- Australia sees its worst day yet in the pandemic, with more than 500 new cases
- The overwhelming majority of them are in the city of Melbourne
- The head of the Pan American Health Organization says the virus shows "no signs of slowing down" in the Americas
- President Donald Trump says the pandemic is going to get worse, and urges Americans to wear face masks
- Leading Democrat Nancy Pelosi dubs Covid-19 "Trump virus"
- Health experts in the UK have told politicians Sars-Cov-2 virus will be with us for "decades"
- There have been nearly 15m cases of the new virus worldwide and more than 600,000 deaths
Welcome back to our global coverage of the coronavirus pandemic. Here are the headlines to bring you up to speed this Wednesday morning.
- The pandemic is showing no sign of slowing down in the Americas, the head of the Pan American Health Organization warns.
- Carissa Etienne says the virus is surging in Bolivia, Ecuador, Colombia and Peru. More than 300m people risk developing complications from Covid-19 because of underlying conditions, she says
- US President Donald Trump has warned the United States pandemic may "get worse before it gets better". He also asked all Americans to wear face coverings, saying "they'll have an effect" and show "patriotism"
- In the UK, health experts have warned politicians the Sars-Cov-2 virus will be with us for "decades"
- In Australia, the state of Victoria has announced another record number of daily cases, with 484 in the past 24 hours
Latest from around EuropeAn Austrian woman goes on trial today for ignoring quarantine rules. The unprecedented case involves a woman from Klagenfurt accused of going to the post office while suffering from Covid-19 and not wearing a mask. She could face a three-year jail term.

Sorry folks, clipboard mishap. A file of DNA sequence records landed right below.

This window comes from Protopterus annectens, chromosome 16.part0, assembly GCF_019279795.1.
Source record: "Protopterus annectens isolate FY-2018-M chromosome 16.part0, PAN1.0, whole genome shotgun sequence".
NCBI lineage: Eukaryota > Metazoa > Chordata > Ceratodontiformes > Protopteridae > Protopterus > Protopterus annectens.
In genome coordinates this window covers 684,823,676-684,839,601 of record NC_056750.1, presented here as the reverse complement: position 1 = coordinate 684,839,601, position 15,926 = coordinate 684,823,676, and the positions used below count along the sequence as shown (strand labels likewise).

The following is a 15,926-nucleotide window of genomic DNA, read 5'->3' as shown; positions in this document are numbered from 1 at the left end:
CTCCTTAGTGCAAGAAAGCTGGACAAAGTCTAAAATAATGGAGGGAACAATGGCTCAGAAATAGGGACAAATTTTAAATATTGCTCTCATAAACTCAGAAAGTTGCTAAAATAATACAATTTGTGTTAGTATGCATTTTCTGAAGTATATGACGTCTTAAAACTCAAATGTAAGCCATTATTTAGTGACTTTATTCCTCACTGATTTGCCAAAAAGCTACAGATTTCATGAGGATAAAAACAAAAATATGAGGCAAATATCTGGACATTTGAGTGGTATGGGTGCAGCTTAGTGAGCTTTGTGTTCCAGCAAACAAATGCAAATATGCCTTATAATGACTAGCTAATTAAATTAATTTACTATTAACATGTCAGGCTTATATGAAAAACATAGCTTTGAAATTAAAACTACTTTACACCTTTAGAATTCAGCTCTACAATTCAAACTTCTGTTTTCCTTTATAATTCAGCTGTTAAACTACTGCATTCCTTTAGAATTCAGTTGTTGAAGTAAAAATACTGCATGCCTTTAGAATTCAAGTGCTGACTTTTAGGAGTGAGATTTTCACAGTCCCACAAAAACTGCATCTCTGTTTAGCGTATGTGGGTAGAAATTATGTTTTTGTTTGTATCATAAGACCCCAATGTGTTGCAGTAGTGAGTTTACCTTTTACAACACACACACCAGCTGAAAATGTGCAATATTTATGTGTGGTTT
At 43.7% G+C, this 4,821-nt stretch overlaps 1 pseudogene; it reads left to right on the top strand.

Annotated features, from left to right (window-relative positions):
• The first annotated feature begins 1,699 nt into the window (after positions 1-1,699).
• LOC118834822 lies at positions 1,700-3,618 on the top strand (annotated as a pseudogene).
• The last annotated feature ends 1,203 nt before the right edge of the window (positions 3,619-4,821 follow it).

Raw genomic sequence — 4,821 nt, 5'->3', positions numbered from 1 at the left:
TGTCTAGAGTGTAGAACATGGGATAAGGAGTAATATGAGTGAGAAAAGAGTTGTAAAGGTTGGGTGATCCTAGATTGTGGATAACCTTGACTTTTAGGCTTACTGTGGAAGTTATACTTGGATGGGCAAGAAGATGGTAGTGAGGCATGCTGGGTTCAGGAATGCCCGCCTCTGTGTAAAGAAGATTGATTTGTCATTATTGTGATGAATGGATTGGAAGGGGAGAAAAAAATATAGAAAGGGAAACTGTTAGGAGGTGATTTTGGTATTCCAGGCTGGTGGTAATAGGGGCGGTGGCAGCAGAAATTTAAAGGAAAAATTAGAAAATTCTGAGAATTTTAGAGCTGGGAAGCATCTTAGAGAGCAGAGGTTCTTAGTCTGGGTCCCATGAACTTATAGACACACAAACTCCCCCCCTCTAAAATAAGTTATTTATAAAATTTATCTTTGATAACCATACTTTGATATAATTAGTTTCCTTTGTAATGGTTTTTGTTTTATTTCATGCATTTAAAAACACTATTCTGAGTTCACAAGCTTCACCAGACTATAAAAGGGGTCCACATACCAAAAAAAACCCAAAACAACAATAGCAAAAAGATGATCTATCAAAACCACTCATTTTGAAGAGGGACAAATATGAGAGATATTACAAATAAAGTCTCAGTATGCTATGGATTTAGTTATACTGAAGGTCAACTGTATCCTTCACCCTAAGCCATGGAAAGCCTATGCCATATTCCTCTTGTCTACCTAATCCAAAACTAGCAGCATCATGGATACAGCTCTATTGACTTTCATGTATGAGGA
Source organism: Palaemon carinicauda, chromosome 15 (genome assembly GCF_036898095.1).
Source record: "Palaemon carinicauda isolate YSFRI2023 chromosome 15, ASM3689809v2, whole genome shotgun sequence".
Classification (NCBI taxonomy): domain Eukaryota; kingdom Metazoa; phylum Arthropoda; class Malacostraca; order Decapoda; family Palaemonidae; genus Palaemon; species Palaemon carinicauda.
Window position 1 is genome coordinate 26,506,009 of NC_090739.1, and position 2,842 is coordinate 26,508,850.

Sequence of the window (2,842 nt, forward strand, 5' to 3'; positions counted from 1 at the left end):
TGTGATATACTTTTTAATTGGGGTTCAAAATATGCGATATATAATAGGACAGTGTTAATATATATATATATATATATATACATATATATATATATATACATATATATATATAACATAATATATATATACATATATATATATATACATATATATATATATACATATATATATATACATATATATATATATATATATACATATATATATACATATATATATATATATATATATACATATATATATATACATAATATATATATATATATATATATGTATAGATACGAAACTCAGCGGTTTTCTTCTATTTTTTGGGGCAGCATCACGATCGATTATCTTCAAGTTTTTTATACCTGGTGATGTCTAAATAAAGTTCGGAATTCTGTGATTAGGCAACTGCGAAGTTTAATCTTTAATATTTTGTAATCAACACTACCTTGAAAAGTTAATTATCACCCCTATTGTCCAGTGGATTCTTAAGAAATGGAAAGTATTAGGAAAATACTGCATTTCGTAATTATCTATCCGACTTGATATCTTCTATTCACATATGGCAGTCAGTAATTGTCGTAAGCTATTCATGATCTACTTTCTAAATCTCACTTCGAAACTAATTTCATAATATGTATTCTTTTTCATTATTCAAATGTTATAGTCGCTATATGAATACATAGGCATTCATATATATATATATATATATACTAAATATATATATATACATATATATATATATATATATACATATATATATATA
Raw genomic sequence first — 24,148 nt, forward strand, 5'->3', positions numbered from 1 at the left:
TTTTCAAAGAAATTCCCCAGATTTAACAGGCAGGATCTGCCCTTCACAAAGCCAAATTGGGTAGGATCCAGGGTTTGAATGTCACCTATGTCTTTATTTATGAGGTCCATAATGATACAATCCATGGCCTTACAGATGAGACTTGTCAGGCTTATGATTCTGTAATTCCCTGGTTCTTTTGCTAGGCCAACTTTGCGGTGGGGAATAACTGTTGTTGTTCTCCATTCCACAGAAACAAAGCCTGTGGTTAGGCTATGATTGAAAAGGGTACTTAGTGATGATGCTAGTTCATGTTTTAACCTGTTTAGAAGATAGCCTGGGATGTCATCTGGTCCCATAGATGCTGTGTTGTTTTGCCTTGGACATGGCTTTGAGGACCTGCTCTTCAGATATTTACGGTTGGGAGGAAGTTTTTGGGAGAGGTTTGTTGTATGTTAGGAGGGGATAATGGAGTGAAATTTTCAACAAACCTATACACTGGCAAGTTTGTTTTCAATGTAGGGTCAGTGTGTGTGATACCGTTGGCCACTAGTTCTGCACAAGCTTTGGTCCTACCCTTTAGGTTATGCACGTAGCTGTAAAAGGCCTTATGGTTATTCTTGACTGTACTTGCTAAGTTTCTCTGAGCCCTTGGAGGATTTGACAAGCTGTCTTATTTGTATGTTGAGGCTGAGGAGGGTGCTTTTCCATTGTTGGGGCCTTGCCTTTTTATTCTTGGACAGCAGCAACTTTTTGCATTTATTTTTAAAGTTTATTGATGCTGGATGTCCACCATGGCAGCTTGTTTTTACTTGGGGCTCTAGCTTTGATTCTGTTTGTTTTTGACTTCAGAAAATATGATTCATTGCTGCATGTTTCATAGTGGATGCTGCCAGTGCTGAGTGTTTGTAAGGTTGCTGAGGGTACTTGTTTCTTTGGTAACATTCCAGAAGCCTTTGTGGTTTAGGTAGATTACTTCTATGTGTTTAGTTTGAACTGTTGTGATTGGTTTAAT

Ireland's government has relaxed quarantine rules on travel to and from 15 European countries but says the safest thing is still not to travel. The "green list" includes Malta, Finland, Norway, Greece, Cyprus, Italy, Hungary, Slovakia and the Baltic republics. The UK, France and Spain remain on the quarantine list.
France's public health authority says it's still too early to give a precise coronavirus death toll - but says 29,186 deaths in hospitals and care homes were directly linked to the virus from March to the end of May. At one point, at the end of March, the mortality rate was 60% higher than normal.
Pandemic 'not slowing down' in AmericasThe Pan American Health Organization has warned the pandemic in the Americas shows "no signs of slowing down".
Director Carissa Etienne said high levels of infectious disease and chronic conditions meant that three out of 10 people - over 300 million - were at increased risk of developing complications.
She said the virus was surging in Bolivia, Ecuador, Colombia and Peru, with some Central American countries seeing the highest weekly increases since the arrival of the virus.
Mexico's health ministry, meanwhile, confirmed that the number of deaths there has risen above 40,000; only the United States, Brazil and the UK have more.